Chevrolet Camaro G4 1993-2002

The same features that kept Camaro a top choice since ‘67 integrated into the G4 and the new F-body platform for 1993. The two-door Camaro retained 2+2 seating, and the coupe had an optional removable “T” roof, with an “F” body convertible version released in 1994. The entry-level power was a 3.4-liter V6 for ’93 to ’95. The Z28 base engine was the 350 MPFI (LT1) small-block, identical to the one under the hood of the Corvette in 1992. All-speed traction control was an option, but anti-lock brakes were standard equipment. A new style six-speed T-56 manual transmission was basic equipment, but the Z28 came with the 4L60E four-speed automatic and was an option for all V6 units. The V6 could couple with a five-speed standard transmission, if the four-speed automatic wasn’t specified.

Chevrolet Camaro Z28 from 1997 (3)

For ’96 and ’97 , there was a small quantity of the Camaro SS, powered by a LT4 small-block borrowed from the Corvette, which delivered 330hp (242 kW). Although the basic power for the SS is an LT1 V8 putting out 305hp (224 kW). In ’97, the interior got a facelift and in ’98, reworked exterior sheet metal, but the big news for Camaro in ’98 was the introduction of an all-aluminum V8, the 5.1-liter LS1, first used on the C5 Vette. The LS1 rated at 325hp (239 kW) and was the first of its kind since the all-aluminum LZ-1 in 1969.

Chevrolet Camaro Z28 from 1997 (4)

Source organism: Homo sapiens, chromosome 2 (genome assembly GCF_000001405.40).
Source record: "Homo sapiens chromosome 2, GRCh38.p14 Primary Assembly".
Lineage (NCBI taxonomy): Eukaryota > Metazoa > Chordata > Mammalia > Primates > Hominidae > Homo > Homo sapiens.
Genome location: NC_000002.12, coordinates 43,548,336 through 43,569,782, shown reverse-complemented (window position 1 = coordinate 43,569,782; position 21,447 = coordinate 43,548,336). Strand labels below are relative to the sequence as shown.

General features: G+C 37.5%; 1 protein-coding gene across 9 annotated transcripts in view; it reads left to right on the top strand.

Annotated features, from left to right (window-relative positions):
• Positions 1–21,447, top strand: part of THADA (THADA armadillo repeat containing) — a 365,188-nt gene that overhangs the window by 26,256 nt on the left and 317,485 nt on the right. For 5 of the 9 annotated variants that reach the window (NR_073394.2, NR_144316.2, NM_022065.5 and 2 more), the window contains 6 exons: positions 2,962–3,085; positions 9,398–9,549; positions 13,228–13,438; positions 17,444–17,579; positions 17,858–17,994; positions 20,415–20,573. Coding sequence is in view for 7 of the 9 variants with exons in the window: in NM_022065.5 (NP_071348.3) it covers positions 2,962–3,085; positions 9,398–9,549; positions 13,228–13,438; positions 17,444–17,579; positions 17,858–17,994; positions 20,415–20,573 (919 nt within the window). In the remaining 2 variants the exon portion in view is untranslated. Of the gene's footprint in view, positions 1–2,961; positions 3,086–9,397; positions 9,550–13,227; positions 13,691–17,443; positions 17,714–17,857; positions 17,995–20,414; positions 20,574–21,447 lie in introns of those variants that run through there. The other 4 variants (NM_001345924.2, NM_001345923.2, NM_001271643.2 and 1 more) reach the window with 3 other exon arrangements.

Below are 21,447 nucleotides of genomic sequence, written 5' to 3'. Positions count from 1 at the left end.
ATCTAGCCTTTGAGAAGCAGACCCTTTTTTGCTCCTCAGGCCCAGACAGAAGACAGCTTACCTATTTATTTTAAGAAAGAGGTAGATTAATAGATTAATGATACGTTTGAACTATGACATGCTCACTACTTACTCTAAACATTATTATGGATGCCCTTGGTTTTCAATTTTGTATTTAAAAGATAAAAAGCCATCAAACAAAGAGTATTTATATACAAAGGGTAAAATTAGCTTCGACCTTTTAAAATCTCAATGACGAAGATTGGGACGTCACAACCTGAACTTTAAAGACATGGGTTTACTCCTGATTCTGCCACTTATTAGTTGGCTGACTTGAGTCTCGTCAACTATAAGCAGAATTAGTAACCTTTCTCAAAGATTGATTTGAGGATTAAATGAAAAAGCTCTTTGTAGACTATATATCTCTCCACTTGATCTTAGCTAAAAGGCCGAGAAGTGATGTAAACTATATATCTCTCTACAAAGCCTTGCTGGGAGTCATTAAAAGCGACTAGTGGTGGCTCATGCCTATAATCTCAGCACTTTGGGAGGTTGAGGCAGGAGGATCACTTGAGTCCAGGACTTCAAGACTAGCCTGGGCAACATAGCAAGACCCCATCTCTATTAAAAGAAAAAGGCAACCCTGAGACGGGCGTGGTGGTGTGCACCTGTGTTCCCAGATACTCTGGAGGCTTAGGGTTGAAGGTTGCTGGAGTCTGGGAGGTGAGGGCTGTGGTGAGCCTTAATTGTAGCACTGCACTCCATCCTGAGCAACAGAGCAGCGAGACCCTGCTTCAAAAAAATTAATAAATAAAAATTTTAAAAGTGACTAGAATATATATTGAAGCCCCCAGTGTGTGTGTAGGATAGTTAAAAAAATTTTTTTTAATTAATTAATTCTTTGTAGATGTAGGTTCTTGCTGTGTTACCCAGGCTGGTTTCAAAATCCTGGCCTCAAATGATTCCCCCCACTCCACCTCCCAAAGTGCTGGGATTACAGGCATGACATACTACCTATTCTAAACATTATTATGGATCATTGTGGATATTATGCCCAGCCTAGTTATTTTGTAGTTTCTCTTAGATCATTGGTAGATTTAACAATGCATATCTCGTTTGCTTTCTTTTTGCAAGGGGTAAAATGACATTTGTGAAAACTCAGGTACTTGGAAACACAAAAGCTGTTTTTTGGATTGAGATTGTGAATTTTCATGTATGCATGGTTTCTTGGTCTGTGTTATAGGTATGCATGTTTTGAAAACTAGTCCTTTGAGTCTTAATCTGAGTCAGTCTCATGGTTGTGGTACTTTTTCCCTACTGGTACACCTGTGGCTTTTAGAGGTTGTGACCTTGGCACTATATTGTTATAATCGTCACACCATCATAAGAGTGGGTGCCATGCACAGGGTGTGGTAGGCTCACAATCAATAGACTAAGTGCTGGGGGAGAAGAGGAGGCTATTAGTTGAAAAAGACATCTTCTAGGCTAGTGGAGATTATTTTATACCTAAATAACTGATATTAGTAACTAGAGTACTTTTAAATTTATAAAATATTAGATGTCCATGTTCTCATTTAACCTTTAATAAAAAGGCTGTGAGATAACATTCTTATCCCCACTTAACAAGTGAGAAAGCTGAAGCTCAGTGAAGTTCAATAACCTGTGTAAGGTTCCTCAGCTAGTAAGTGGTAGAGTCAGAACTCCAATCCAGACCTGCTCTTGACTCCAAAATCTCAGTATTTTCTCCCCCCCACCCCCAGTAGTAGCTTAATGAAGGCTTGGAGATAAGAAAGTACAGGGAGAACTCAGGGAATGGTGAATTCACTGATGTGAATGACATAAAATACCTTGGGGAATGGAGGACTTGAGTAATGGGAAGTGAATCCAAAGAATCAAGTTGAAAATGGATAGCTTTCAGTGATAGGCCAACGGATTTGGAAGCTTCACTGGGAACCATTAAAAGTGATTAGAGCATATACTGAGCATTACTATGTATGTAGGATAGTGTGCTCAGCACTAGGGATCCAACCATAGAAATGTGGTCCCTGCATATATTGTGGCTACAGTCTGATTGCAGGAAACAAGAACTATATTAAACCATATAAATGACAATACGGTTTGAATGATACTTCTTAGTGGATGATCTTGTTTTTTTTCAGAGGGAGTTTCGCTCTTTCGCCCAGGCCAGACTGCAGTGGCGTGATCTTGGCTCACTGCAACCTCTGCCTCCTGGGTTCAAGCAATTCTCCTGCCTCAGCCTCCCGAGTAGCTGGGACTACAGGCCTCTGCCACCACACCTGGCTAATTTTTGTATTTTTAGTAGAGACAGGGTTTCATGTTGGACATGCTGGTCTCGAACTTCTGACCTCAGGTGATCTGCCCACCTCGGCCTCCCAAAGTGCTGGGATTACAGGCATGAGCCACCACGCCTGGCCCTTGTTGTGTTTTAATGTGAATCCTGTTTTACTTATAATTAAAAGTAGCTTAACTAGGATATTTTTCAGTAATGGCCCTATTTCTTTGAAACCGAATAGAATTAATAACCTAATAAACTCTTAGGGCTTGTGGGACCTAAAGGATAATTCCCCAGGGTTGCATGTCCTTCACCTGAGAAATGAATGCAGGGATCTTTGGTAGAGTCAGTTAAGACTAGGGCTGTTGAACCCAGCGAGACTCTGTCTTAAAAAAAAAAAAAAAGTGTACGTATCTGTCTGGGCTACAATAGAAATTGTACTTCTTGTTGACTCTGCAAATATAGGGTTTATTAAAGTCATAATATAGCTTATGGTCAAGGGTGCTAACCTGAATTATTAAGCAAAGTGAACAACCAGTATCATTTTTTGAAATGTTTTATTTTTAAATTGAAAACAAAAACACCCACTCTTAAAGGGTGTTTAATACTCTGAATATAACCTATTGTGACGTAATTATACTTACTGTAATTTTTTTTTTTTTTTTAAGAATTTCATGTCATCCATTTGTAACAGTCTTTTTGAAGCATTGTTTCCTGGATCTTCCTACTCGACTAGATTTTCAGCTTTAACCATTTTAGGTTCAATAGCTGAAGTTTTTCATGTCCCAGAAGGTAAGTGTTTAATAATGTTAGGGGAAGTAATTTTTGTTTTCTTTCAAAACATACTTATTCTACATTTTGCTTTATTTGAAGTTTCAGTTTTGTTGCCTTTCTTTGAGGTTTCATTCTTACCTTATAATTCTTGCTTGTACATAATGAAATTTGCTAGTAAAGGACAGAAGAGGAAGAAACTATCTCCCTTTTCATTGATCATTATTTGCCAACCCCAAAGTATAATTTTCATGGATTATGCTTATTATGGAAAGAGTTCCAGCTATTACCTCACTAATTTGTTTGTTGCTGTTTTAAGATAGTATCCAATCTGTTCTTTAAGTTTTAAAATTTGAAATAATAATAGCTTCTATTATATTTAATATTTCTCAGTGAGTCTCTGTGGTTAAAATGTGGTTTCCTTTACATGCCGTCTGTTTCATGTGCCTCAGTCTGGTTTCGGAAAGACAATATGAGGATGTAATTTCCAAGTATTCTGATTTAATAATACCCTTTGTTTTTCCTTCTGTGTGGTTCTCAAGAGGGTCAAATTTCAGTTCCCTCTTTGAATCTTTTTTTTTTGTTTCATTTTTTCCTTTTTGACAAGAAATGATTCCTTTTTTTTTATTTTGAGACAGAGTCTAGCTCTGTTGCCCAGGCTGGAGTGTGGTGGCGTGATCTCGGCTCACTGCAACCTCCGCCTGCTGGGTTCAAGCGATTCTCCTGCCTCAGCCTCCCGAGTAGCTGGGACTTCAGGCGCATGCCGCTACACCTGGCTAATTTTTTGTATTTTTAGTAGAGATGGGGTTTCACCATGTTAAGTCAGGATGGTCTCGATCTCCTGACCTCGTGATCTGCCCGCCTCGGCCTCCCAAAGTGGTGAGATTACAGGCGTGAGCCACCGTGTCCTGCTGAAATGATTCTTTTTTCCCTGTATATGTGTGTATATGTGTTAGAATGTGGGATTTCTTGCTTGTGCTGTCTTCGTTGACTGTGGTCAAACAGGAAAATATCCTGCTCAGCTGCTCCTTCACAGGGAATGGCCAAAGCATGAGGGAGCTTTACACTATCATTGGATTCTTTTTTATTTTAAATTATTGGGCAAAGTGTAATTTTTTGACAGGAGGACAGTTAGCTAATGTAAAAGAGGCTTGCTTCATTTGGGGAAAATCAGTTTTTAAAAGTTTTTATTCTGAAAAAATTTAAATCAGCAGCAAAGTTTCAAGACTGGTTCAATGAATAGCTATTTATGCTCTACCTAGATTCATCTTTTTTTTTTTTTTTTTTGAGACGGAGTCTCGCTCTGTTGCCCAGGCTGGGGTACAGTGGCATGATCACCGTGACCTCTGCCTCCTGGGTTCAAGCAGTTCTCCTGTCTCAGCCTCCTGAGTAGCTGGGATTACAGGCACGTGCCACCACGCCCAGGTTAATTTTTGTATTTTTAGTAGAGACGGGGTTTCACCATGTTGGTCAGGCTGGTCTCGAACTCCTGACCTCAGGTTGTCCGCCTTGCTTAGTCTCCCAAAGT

From 1998 through 2002, the wheels and tires grew, the exhaust system got an upgrade, plus the intake system was fine-tuned. The new suspension offered superior handling and delivered a better ride for occupants at the same time. The downforce increased with an arc-shaped rear spoiler added to improve the handling characteristics for the Z28 models.

Chevrolet Camaro Z28 from 1997 (1)

Camaro, in 2002, reached its 35th year of production, and there was an anniversary edition released to mark the milestone. The production of the “F” body Camaro ceased in 2002. Waning desire from consumers for a sport coupe and the production plants working at over capacity, coupled with very stiff competition from the Mustang were the main reasons the Camaro remained on the shelves for a few years. The Camaro wouldn’t be forgotten, though, and after an eight-year hiatus, an all-new Camaro was back in the 2010 model year.

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